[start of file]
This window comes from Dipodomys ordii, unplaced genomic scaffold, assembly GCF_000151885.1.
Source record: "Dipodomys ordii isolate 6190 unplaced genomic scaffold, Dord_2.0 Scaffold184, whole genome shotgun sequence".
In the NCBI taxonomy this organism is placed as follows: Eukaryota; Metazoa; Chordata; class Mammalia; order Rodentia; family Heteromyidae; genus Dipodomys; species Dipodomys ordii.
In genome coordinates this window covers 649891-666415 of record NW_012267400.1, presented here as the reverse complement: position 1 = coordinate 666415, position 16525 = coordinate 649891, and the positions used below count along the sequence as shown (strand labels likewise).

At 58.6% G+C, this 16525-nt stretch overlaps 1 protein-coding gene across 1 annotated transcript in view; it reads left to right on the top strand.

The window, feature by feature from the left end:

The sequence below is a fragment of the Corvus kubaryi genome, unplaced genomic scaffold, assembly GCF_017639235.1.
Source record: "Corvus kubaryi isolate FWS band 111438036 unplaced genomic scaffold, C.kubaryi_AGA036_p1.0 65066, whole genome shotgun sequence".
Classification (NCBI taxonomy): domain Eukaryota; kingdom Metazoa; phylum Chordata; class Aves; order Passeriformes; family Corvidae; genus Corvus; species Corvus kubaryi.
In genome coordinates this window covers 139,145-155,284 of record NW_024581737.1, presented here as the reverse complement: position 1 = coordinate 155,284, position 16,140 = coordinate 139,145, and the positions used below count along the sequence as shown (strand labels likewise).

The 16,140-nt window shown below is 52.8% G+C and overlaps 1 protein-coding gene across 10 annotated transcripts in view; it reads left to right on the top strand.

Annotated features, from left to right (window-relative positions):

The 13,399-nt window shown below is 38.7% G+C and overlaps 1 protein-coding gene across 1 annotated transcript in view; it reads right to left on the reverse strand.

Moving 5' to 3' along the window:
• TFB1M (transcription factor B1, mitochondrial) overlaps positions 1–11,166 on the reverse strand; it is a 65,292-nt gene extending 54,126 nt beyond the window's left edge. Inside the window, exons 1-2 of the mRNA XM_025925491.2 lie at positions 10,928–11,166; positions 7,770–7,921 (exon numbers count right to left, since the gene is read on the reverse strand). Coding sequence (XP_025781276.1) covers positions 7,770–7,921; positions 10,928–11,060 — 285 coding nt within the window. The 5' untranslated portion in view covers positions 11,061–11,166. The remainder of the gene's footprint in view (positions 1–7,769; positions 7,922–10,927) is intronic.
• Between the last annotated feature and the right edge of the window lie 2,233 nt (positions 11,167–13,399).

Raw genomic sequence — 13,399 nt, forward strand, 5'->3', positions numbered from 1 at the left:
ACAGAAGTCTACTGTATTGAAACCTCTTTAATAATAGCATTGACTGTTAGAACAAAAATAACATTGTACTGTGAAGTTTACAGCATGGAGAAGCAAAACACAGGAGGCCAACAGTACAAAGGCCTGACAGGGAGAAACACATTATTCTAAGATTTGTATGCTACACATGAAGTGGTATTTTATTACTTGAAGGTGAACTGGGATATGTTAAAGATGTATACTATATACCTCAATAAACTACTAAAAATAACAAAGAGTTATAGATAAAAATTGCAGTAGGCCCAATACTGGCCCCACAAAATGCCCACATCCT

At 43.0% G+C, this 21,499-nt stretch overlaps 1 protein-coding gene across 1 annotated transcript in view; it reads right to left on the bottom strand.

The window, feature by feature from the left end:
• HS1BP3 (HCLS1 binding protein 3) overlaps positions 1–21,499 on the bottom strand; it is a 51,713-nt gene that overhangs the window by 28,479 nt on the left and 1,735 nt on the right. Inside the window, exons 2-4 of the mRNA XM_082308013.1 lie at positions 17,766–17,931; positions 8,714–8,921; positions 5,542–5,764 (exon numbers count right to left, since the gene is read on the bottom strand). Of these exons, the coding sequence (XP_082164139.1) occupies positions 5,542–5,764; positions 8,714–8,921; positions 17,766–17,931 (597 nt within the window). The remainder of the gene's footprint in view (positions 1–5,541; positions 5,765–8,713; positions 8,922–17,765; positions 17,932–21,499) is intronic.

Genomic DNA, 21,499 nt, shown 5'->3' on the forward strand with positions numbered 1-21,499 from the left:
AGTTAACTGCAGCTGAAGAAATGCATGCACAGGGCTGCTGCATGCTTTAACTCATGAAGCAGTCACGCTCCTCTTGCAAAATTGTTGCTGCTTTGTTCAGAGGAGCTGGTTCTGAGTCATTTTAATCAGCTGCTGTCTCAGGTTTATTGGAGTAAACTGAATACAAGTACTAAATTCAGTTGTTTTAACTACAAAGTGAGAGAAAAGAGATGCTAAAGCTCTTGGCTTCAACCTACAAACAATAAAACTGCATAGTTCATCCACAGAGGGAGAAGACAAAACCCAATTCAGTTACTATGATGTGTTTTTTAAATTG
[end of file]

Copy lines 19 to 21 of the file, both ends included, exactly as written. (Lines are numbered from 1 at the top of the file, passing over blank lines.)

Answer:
At 43.0% G+C, this 21,499-nt stretch overlaps 1 protein-coding gene across 1 annotated transcript in view; it reads right to left on the bottom strand.

The window, feature by feature from the left end:
• HS1BP3 (HCLS1 binding protein 3) overlaps positions 1–21,499 on the bottom strand; it is a 51,713-nt gene that overhangs the window by 28,479 nt on the left and 1,735 nt on the right. Inside the window, exons 2-4 of the mRNA XM_082308013.1 lie at positions 17,766–17,931; positions 8,714–8,921; positions 5,542–5,764 (exon numbers count right to left, since the gene is read on the bottom strand). Of these exons, the coding sequence (XP_082164139.1) occupies positions 5,542–5,764; positions 8,714–8,921; positions 17,766–17,931 (597 nt within the window). The remainder of the gene's footprint in view (positions 1–5,541; positions 5,765–8,713; positions 8,922–17,765; positions 17,932–21,499) is intronic.